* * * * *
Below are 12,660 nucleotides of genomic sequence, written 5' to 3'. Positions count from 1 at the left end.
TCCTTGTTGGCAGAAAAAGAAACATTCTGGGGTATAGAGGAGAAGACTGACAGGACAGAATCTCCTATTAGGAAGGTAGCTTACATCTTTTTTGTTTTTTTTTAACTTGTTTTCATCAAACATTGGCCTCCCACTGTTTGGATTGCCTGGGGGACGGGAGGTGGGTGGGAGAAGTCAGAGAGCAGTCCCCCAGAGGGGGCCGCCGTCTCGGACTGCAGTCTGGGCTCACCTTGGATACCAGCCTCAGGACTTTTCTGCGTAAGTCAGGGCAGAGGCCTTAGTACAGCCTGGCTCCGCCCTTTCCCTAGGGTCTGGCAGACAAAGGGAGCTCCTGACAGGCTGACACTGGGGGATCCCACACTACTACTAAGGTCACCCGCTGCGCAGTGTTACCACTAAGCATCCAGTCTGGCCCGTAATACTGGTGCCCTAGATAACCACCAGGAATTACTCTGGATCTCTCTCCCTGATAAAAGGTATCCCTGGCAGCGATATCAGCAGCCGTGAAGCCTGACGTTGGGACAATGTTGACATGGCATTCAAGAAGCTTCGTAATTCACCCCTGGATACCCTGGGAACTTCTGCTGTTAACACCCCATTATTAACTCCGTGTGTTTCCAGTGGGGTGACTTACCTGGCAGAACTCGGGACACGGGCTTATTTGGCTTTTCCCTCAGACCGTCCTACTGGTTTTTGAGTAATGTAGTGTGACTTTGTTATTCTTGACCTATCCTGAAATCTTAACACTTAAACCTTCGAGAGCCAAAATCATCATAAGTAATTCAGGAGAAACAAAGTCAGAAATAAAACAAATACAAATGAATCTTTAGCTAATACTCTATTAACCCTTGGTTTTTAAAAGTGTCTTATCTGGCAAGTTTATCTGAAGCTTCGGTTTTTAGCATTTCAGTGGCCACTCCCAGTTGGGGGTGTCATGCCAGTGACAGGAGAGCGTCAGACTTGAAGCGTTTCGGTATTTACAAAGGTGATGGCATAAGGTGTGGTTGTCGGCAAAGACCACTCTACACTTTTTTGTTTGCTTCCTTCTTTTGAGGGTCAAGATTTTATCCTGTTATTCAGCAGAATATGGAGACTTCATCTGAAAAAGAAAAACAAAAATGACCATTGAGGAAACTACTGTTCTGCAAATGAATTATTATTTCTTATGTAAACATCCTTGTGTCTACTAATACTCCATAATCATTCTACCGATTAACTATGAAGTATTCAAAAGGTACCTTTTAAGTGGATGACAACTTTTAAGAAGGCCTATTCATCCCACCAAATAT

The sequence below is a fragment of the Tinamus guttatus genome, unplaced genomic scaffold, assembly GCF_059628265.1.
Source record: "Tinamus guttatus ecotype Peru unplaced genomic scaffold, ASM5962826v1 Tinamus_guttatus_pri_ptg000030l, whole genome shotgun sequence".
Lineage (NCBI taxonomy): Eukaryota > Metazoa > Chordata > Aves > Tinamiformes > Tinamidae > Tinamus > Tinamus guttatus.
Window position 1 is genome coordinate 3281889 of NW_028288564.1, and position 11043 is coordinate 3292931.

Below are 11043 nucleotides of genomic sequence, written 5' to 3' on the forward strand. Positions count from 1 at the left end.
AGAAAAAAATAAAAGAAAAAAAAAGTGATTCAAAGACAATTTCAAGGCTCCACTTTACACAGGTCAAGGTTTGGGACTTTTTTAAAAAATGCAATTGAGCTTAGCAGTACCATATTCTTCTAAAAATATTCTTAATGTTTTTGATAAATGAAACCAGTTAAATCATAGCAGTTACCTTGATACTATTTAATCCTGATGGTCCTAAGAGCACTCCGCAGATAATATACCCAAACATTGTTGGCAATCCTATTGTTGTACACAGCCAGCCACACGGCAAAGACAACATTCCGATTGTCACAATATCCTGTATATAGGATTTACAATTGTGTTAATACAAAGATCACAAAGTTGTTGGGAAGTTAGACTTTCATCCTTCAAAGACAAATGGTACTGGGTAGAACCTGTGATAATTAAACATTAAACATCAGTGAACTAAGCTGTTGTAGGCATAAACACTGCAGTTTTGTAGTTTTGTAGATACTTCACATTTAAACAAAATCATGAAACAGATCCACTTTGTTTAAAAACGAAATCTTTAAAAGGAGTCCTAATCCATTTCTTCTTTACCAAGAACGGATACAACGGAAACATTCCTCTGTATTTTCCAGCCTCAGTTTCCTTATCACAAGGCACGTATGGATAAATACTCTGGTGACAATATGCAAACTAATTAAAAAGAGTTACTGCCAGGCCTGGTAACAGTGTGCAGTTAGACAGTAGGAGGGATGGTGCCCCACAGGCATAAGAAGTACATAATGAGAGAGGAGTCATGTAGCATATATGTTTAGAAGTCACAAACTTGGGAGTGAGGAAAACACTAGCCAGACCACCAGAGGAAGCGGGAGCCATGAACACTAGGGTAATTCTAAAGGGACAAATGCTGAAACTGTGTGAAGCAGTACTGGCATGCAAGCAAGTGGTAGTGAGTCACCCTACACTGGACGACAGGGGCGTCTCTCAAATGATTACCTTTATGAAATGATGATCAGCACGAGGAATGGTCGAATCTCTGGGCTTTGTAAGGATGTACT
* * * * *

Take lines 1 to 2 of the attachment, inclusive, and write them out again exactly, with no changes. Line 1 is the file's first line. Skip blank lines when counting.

Below are 12,660 nucleotides of genomic sequence, written 5' to 3'. Positions count from 1 at the left end.
TCCTTGTTGGCAGAAAAAGAAACATTCTGGGGTATAGAGGAGAAGACTGACAGGACAGAATCTCCTATTAGGAAGGTAGCTTACATCTTTTTTGTTTTTTTTTAACTTGTTTTCATCAAACATTGGCCTCCCACTGTTTGGATTGCCTGGGGGACGGGAGGTGGGTGGGAGAAGTCAGAGAGCAGTCCCCCAGAGGGGGCCGCCGTCTCGGACTGCAGTCTGGGCTCACCTTGGATACCAGCCTCAGGACTTTTCTGCGTAAGTCAGGGCAGAGGCCTTAGTACAGCCTGGCTCCGCCCTTTCCCTAGGGTCTGGCAGACAAAGGGAGCTCCTGACAGGCTGACACTGGGGGATCCCACACTACTACTAAGGTCACCCGCTGCGCAGTGTTACCACTAAGCATCCAGTCTGGCCCGTAATACTGGTGCCCTAGATAACCACCAGGAATTACTCTGGATCTCTCTCCCTGATAAAAGGTATCCCTGGCAGCGATATCAGCAGCCGTGAAGCCTGACGTTGGGACAATGTTGACATGGCATTCAAGAAGCTTCGTAATTCACCCCTGGATACCCTGGGAACTTCTGCTGTTAACACCCCATTATTAACTCCGTGTGTTTCCAGTGGGGTGACTTACCTGGCAGAACTCGGGACACGGGCTTATTTGGCTTTTCCCTCAGACCGTCCTACTGGTTTTTGAGTAATGTAGTGTGACTTTGTTATTCTTGACCTATCCTGAAATCTTAACACTTAAACCTTCGAGAGCCAAAATCATCATAAGTAATTCAGGAGAAACAAAGTCAGAAATAAAACAAATACAAATGAATCTTTAGCTAATACTCTATTAACCCTTGGTTTTTAAAAGTGTCTTATCTGGCAAGTTTATCTGAAGCTTCGGTTTTTAGCATTTCAGTGGCCACTCCCAGTTGGGGGTGTCATGCCAGTGACAGGAGAGCGTCAGACTTGAAGCGTTTCGGTATTTACAAAGGTGATGGCATAAGGTGTGGTTGTCGGCAAAGACCACTCTACACTTTTTTGTTTGCTTCCTTCTTTTGAGGGTCAAGATTTTATCCTGTTATTCAGCAGAATATGGAGACTTCATCTGAAAAAGAAAAACAAAAATGACCATTGAGGAAACTACTGTTCTGCAAATGAATTATTATTTCTTATGTAAACATCCTTGTGTCTACTAATACTCCATAATCATTCTACCGATTAACTATGAAGTATTCAAAAGGTACCTTTTAAGTGGATGACAACTTTTAAGAAGGCCTATTCATCCCACCAAATAT